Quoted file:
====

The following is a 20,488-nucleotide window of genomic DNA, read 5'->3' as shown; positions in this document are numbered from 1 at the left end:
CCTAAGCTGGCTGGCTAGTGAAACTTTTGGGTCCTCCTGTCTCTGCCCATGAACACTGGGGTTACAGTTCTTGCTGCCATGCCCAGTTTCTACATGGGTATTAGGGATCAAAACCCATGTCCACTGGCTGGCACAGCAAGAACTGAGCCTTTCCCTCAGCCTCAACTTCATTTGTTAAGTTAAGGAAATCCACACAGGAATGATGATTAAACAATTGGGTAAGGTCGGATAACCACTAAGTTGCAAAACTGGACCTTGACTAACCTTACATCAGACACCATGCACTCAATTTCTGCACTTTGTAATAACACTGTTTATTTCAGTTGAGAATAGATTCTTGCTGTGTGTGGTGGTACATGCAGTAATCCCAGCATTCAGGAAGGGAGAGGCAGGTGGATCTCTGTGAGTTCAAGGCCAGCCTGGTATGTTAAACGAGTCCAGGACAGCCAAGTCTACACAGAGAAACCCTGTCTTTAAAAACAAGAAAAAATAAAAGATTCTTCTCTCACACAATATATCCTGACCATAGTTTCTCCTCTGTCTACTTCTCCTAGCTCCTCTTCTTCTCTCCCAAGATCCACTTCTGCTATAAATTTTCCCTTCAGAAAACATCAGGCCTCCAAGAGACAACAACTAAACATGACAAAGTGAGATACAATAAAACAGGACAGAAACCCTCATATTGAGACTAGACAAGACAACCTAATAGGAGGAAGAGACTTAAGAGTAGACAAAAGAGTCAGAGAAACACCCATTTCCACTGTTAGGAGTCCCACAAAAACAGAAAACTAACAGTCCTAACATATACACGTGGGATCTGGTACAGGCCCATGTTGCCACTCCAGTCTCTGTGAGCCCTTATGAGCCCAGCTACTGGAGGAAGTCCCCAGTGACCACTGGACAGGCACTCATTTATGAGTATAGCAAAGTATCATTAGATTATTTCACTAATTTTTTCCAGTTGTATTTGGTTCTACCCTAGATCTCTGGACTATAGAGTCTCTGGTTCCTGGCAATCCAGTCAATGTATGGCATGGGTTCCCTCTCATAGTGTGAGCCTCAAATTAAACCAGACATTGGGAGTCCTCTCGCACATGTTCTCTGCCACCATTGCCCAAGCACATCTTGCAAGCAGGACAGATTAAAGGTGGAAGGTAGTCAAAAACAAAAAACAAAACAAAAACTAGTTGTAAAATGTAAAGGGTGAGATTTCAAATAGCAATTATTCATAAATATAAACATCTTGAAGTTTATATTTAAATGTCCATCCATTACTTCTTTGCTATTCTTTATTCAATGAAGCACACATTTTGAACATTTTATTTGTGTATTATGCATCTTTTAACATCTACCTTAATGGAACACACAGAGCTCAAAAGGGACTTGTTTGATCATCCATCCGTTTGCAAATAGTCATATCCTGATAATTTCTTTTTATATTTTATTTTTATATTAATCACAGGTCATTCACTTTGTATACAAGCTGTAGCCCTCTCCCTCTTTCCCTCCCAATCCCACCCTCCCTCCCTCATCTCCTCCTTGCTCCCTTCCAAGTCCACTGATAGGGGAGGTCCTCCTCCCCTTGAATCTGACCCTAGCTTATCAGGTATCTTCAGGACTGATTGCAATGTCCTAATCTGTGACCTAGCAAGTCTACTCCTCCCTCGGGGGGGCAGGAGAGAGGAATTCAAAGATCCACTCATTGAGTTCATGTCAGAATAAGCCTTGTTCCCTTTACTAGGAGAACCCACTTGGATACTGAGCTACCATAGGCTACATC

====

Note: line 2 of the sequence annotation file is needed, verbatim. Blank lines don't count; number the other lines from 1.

CCTAAGCTGGCTGGCTAGTGAAACTTTTGGGTCCTCCTGTCTCTGCCCATGAACACTGGGGTTACAGTTCTTGCTGCCATGCCCAGTTTCTACATGGGTATTAGGGATCAAAACCCATGTCCACTGGCTGGCACAGCAAGAACTGAGCCTTTCCCTCAGCCTCAACTTCATTTGTTAAGTTAAGGAAATCCACACAGGAATGATGATTAAACAATTGGGTAAGGTCGGATAACCACTAAGTTGCAAAACTGGACCTTGACTAACCTTACATCAGACACCATGCACTCAATTTCTGCACTTTGTAATAACACTGTTTATTTCAGTTGAGAATAGATTCTTGCTGTGTGTGGTGGTACATGCAGTAATCCCAGCATTCAGGAAGGGAGAGGCAGGTGGATCTCTGTGAGTTCAAGGCCAGCCTGGTATGTTAAACGAGTCCAGGACAGCCAAGTCTACACAGAGAAACCCTGTCTTTAAAAACAAGAAAAAATAAAAGATTCTTCTCTCACACAATATATCCTGACCATAGTTTCTCCTCTGTCTACTTCTCCTAGCTCCTCTTCTTCTCTCCCAAGATCCACTTCTGCTATAAATTTTCCCTTCAGAAAACATCAGGCCTCCAAGAGACAACAACTAAACATGACAAAGTGAGATACAATAAAACAGGACAGAAACCCTCATATTGAGACTAGACAAGACAACCTAATAGGAGGAAGAGACTTAAGAGTAGACAAAAGAGTCAGAGAAACACCCATTTCCACTGTTAGGAGTCCCACAAAAACAGAAAACTAACAGTCCTAACATATACACGTGGGATCTGGTACAGGCCCATGTTGCCACTCCAGTCTCTGTGAGCCCTTATGAGCCCAGCTACTGGAGGAAGTCCCCAGTGACCACTGGACAGGCACTCATTTATGAGTATAGCAAAGTATCATTAGATTATTTCACTAATTTTTTCCAGTTGTATTTGGTTCTACCCTAGATCTCTGGACTATAGAGTCTCTGGTTCCTGGCAATCCAGTCAATGTATGGCATGGGTTCCCTCTCATAGTGTGAGCCTCAAATTAAACCAGACATTGGGAGTCCTCTCGCACATGTTCTCTGCCACCATTGCCCAAGCACATCTTGCAAGCAGGACAGATTAAAGGTGGAAGGTAGTCAAAAACAAAAAACAAAACAAAAACTAGTTGTAAAATGTAAAGGGTGAGATTTCAAATAGCAATTATTCATAAATATAAACATCTTGAAGTTTATATTTAAATGTCCATCCATTACTTCTTTGCTATTCTTTATTCAATGAAGCACACATTTTGAACATTTTATTTGTGTATTATGCATCTTTTAACATCTACCTTAATGGAACACACAGAGCTCAAAAGGGACTTGTTTGATCATCCATCCGTTTGCAAATAGTCATATCCTGATAATTTCTTTTTATATTTTATTTTTATATTAATCACAGGTCATTCACTTTGTATACAAGCTGTAGCCCTCTCCCTCTTTCCCTCCCAATCCCACCCTCCCTCCCTCATCTCCTCCTTGCTCCCTTCCAAGTCCACTGATAGGGGAGGTCCTCCTCCCCTTGAATCTGACCCTAGCTTATCAGGTATCTTCAGGACTGATTGCAATGTCCTAATCTGTGACCTAGCAAGTCTACTCCTCCCTCGGGGGGGCAGGAGAGAGGAATTCAAAGATCCACTCATTGAGTTCATGTCAGAATAAGCCTTGTTCCCTTTACTAGGAGAACCCACTTGGATACTGAGCTACCATAGGCTACATC